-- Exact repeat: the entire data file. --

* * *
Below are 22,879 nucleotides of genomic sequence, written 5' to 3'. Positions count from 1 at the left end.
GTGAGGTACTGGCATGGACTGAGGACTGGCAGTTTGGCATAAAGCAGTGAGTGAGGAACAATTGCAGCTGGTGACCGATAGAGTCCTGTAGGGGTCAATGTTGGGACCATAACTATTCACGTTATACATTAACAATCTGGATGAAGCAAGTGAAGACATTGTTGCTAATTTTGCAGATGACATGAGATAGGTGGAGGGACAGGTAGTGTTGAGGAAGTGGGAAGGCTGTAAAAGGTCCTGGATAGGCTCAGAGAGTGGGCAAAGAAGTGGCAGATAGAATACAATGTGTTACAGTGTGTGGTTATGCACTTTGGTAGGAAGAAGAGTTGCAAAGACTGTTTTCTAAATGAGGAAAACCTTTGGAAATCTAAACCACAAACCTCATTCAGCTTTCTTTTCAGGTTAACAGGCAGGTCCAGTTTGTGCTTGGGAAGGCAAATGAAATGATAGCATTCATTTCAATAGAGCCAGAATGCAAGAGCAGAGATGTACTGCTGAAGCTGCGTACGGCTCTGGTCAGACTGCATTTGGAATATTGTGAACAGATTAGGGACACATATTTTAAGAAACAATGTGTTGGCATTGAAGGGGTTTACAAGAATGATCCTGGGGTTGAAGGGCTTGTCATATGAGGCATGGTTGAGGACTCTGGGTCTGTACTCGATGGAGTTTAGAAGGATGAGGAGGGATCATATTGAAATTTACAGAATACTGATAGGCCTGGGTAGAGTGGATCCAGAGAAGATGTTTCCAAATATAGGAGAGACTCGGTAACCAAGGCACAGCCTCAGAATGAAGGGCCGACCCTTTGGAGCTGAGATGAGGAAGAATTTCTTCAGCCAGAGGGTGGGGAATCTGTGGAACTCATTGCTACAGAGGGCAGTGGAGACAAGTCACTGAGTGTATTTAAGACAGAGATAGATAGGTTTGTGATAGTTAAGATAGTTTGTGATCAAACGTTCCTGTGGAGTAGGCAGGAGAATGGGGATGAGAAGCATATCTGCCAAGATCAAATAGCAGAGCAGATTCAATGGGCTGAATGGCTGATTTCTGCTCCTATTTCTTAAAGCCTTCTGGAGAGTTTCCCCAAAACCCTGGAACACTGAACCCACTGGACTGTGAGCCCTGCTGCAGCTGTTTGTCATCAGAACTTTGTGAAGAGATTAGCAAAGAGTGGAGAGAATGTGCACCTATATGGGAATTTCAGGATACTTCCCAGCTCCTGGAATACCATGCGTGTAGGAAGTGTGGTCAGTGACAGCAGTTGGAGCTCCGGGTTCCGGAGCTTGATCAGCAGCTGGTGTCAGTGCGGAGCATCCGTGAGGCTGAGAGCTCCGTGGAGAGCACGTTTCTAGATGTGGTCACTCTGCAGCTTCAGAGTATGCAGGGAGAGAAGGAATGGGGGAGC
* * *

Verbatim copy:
Below are 22,879 nucleotides of genomic sequence, written 5' to 3'. Positions count from 1 at the left end.
GTGAGGTACTGGCATGGACTGAGGACTGGCAGTTTGGCATAAAGCAGTGAGTGAGGAACAATTGCAGCTGGTGACCGATAGAGTCCTGTAGGGGTCAATGTTGGGACCATAACTATTCACGTTATACATTAACAATCTGGATGAAGCAAGTGAAGACATTGTTGCTAATTTTGCAGATGACATGAGATAGGTGGAGGGACAGGTAGTGTTGAGGAAGTGGGAAGGCTGTAAAAGGTCCTGGATAGGCTCAGAGAGTGGGCAAAGAAGTGGCAGATAGAATACAATGTGTTACAGTGTGTGGTTATGCACTTTGGTAGGAAGAAGAGTTGCAAAGACTGTTTTCTAAATGAGGAAAACCTTTGGAAATCTAAACCACAAACCTCATTCAGCTTTCTTTTCAGGTTAACAGGCAGGTCCAGTTTGTGCTTGGGAAGGCAAATGAAATGATAGCATTCATTTCAATAGAGCCAGAATGCAAGAGCAGAGATGTACTGCTGAAGCTGCGTACGGCTCTGGTCAGACTGCATTTGGAATATTGTGAACAGATTAGGGACACATATTTTAAGAAACAATGTGTTGGCATTGAAGGGGTTTACAAGAATGATCCTGGGGTTGAAGGGCTTGTCATATGAGGCATGGTTGAGGACTCTGGGTCTGTACTCGATGGAGTTTAGAAGGATGAGGAGGGATCATATTGAAATTTACAGAATACTGATAGGCCTGGGTAGAGTGGATCCAGAGAAGATGTTTCCAAATATAGGAGAGACTCGGTAACCAAGGCACAGCCTCAGAATGAAGGGCCGACCCTTTGGAGCTGAGATGAGGAAGAATTTCTTCAGCCAGAGGGTGGGGAATCTGTGGAACTCATTGCTACAGAGGGCAGTGGAGACAAGTCACTGAGTGTATTTAAGACAGAGATAGATAGGTTTGTGATAGTTAAGATAGTTTGTGATCAAACGTTCCTGTGGAGTAGGCAGGAGAATGGGGATGAGAAGCATATCTGCCAAGATCAAATAGCAGAGCAGATTCAATGGGCTGAATGGCTGATTTCTGCTCCTATTTCTTAAAGCCTTCTGGAGAGTTTCCCCAAAACCCTGGAACACTGAACCCACTGGACTGTGAGCCCTGCTGCAGCTGTTTGTCATCAGAACTTTGTGAAGAGATTAGCAAAGAGTGGAGAGAATGTGCACCTATATGGGAATTTCAGGATACTTCCCAGCTCCTGGAATACCATGCGTGTAGGAAGTGTGGTCAGTGACAGCAGTTGGAGCTCCGGGTTCCGGAGCTTGATCAGCAGCTGGTGTCAGTGCGGAGCATCCGTGAGGCTGAGAGCTCCGTGGAGAGCACGTTTCTAGATGTGGTCACTCTGCAGCTTCAGAGTATGCAGGGAGAGAAGGAATGGGGGAGC